So there was a gloom and reverence with which I walked through the first three levels of the museum, and with which many of the people around me also seemed to travel. We were in the presence of ruins from days when black bodies were treated like cattle and felled like sugar cane crops. We were staring at the adornments of Ku Klux Klan members, at shards of glass from the 16th Street Baptist Church, and we were doing so only days after yet another police shooting of yet another unarmed black man. Death was in the air, and we were the bereaved.
In his new book, “The Whitney I Knew,” gospel artist BeBe Winans describes his 28-year friendship with singer Whitney Houston. Winans, 49, and his sister CeCe, performed with Houston, and sang at her funeral in February. His older brother, Marvin, gave the eulogy for Houston at New Hope Baptist Church in Newark, N.J.
In an interview, Winans talked about the faith of the woman known just as “Whitney,” and why he won’t rush to see her in “Sparkle,” the movie that opens Friday (Aug. 17).
NEWARK, N.J. — With TV trucks and camera crews clogging the streets and thousands of fans hoping for a glimpse of the event, Whitney Houston's family has decided that no one but invited guests will get near her funeral on Saturday.
That means no procession, no video screens outside the New Hope Baptist Church for the noon service — and no fans who want to pay their respects.
City streets will be locked down for six square blocks around the church beginning at 7 a.m. Saturday, Newark Police Director Samuel DeMaio said.
Celebrities from Aretha Franklin (who is Houston's godmother) to the Rev. Jesse Jackson have been invited to the funeral. Others confirmed on the guest list, according to CNN, are Chaka Khan, BeBe and CeCe Winans, songwriter Diane Warren, pop singer Darlene Love, Bishop T.D. Jakes, Antonio "L.A." Reid, Ray J and Brandy.
No one without an invitation will get into the service for the 48-year-old singer who died Saturday in her Beverly Hills Hilton hotel room.
NEWARK, N.J. — Grammy Award winner and longtime family friend Marvin Winans will deliver the eulogy for Whitney Houston during her funeral Saturday (Feb. 18) at the New Hope Baptist Church in Newark, the church pastor said Tuesday night.
Houston’s family rejected a public final farewell to the pop icon, choosing instead to hold a private, invitation-only funeral at New Hope, the singer’s childhood church, which seats about 1,500. The Rev. Joe A. Carter, pastor at New Hope Baptist Church, said he will officiate the service, scheduled to begin at noon. Houston was born in Newark and raised in nearby East Orange.
Winans, who also serves as the lead pastor at Detroit’s Perfecting Church, told the Detroit Free Press that he felt like he had lost a sibling when he learned the 48-year-old singer had died Saturday in Beverly Hills, Calif.
Houston’s mother, gospel singer Cissy Houston, her cousin Dionne Warwick, and other family members gathered at Whigham Funeral Home in Newark well into the early morning hours Tuesday to shape plans for the service, funeral director Carolyn Whigham said.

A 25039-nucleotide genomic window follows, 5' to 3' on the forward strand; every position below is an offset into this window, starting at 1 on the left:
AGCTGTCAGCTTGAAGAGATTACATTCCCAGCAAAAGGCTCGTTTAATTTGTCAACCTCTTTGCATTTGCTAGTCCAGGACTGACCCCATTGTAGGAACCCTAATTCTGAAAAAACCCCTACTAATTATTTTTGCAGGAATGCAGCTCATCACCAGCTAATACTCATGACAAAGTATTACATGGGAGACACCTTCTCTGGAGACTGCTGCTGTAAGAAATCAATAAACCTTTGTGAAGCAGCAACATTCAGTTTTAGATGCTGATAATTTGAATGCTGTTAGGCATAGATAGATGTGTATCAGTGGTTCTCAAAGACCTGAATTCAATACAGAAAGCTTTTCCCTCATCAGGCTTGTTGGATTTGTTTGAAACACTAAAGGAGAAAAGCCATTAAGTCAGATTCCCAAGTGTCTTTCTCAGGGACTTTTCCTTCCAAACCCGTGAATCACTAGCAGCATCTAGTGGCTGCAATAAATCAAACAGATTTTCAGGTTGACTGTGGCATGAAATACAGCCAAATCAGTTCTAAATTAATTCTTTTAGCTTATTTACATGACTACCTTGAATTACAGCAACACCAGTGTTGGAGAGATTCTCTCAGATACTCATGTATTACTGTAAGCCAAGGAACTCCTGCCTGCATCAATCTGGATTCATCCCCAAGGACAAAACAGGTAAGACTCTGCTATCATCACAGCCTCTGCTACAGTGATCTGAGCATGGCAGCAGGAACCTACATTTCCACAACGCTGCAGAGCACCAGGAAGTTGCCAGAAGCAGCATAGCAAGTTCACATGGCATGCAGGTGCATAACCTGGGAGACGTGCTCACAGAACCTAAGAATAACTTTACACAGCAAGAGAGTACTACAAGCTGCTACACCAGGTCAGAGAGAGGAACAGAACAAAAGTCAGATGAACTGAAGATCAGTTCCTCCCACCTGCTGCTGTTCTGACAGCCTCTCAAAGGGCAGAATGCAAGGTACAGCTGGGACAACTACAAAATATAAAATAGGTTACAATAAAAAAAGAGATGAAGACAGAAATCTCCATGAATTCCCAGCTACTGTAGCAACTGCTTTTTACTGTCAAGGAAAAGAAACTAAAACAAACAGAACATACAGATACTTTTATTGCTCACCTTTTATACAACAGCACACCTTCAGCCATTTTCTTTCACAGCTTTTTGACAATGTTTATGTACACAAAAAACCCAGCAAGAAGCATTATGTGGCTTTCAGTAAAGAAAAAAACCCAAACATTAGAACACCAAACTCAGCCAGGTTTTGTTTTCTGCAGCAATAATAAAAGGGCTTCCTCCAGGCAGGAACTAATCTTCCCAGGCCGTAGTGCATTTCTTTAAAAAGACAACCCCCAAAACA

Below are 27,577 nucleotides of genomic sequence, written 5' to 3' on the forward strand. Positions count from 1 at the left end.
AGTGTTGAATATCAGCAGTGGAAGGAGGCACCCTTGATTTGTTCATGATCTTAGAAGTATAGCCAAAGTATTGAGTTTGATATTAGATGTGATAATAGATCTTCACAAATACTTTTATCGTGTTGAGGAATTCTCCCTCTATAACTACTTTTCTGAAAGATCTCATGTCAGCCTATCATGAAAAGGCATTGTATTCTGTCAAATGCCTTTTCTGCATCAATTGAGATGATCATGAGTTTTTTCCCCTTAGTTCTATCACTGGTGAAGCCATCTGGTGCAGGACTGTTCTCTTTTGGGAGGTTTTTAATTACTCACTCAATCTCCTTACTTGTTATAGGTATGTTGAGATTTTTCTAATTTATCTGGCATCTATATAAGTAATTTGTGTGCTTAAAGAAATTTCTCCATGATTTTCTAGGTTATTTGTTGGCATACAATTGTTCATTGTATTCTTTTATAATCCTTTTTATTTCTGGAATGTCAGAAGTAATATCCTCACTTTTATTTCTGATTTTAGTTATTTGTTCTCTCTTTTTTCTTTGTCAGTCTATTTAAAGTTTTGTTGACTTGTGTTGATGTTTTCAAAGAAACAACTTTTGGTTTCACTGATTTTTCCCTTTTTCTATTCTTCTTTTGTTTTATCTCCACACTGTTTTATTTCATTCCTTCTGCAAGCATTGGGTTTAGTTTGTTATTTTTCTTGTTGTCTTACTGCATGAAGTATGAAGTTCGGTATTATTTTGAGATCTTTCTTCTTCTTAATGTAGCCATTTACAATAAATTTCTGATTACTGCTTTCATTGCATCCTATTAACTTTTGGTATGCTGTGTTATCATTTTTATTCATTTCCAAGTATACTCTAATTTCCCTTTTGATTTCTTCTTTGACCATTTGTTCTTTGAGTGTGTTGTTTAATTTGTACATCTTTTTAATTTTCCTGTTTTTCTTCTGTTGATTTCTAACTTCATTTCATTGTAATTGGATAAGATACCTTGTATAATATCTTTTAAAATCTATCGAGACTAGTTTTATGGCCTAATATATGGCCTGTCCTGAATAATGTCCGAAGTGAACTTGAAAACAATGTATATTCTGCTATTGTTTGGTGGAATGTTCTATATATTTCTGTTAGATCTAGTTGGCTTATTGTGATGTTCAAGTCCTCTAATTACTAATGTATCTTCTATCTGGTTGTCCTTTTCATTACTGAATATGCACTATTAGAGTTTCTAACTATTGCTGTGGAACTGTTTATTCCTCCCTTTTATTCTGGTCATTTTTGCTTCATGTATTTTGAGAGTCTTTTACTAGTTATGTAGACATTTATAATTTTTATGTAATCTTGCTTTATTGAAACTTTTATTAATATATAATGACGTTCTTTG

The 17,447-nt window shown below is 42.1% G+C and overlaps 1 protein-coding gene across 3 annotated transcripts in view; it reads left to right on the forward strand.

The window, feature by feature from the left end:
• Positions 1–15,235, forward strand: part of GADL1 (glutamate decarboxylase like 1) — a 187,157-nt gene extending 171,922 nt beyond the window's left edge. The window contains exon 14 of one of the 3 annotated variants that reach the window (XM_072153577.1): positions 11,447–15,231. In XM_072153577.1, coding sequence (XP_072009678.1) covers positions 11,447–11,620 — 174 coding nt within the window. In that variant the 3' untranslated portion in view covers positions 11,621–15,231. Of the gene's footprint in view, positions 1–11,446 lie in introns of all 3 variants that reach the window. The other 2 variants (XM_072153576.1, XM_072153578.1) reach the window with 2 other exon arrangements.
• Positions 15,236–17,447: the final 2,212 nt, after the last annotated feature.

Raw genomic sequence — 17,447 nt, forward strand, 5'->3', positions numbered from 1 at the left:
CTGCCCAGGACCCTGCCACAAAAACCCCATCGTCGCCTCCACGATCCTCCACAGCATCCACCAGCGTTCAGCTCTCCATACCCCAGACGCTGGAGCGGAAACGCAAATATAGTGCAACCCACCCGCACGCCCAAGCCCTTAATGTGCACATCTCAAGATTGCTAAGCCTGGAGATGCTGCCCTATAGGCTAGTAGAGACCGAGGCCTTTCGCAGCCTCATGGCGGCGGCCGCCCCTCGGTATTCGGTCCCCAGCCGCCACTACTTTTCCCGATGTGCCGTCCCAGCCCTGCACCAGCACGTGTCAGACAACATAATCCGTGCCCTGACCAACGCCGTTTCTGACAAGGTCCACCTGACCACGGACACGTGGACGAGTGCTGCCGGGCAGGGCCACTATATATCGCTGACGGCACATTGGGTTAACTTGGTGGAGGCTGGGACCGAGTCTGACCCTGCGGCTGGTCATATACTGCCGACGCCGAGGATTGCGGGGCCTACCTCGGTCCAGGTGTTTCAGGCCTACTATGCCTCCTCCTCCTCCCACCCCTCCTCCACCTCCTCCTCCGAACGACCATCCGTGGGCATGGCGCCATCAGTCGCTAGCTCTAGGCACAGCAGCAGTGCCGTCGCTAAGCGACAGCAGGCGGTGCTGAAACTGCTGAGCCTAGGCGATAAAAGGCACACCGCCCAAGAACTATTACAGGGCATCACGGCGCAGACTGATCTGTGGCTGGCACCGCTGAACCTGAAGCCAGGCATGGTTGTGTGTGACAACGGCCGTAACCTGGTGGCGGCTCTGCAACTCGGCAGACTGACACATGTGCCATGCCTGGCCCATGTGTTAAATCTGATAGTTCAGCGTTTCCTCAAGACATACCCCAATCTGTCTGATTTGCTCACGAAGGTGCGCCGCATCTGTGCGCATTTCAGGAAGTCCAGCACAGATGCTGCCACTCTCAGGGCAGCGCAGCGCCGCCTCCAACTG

Everybody has a favorite Whitney Houston song, a memory that makes them stand still and think about how this soulful pop superstar made them feel when they heard her sing.
Remember the chill when she sang the national anthem at the 1991 Super Bowl, or how "I'm Every Woman" empowered women, providing confidence and inspiration?
But anyone who knew Houston understands that her talent came from one place, the God she served at the New Hope Baptist Church in Newark. This is where it all started for its daughter, where she was the darling of the choir as a child who left people speechless, belting out gospel songs and hymns.
What she did through song on Sunday mornings, the members of her home church returned the favor on Sunday (Feb. 12) the only way they know how. They prayed.
They prayed for Emily Cissy Houston, Houston's mother, the minister of music for 54 years at the church.
Before anything else, I have to give serious props to Jennifer Hudson for doing her acapella tribute to Whitney Houston, whose death at age 48 cast a noticeable pall over the otherwise celebratory evening. With a photo of the recently deceased pop legend hanging over her and millions watching, Hudson pushed back her emotions to deliver a rendition of Dolly Parton’s “I Will Always Love You” that few could pull off in any situation, let alone one with that kind of pressure. She proved herself a true professional and a peer worthy of comparison to other superstar divas like Houston.
Beyond that stand-out moment, the Grammys offered what seemed to be a house divided in the music world, some of which was reassuring, and some of which simply made me feel old and out of touch.
The Bible teaches us: “A good name is better than precious ointment and the day of death, than the day of birth.” (Ecclesiastes 7:1)
On this day, as the world morns the unexpected passing of legendary singer Whitney Houston, this wisdom reminds us that when we grieve death, we grieve our own loss.
Ms. Houston has passed from time into eternity, from this veil of tears to a place where there is no more pain and no more tears, where the only relevant judgment is the judgment of God Almighty.
As a girl, Ms. Houston sang in church, and in her last public performance she sang, “Yes, Jesus Loves Me.” In the time and space between, she lived a life of wealth and fame, of joy and pain.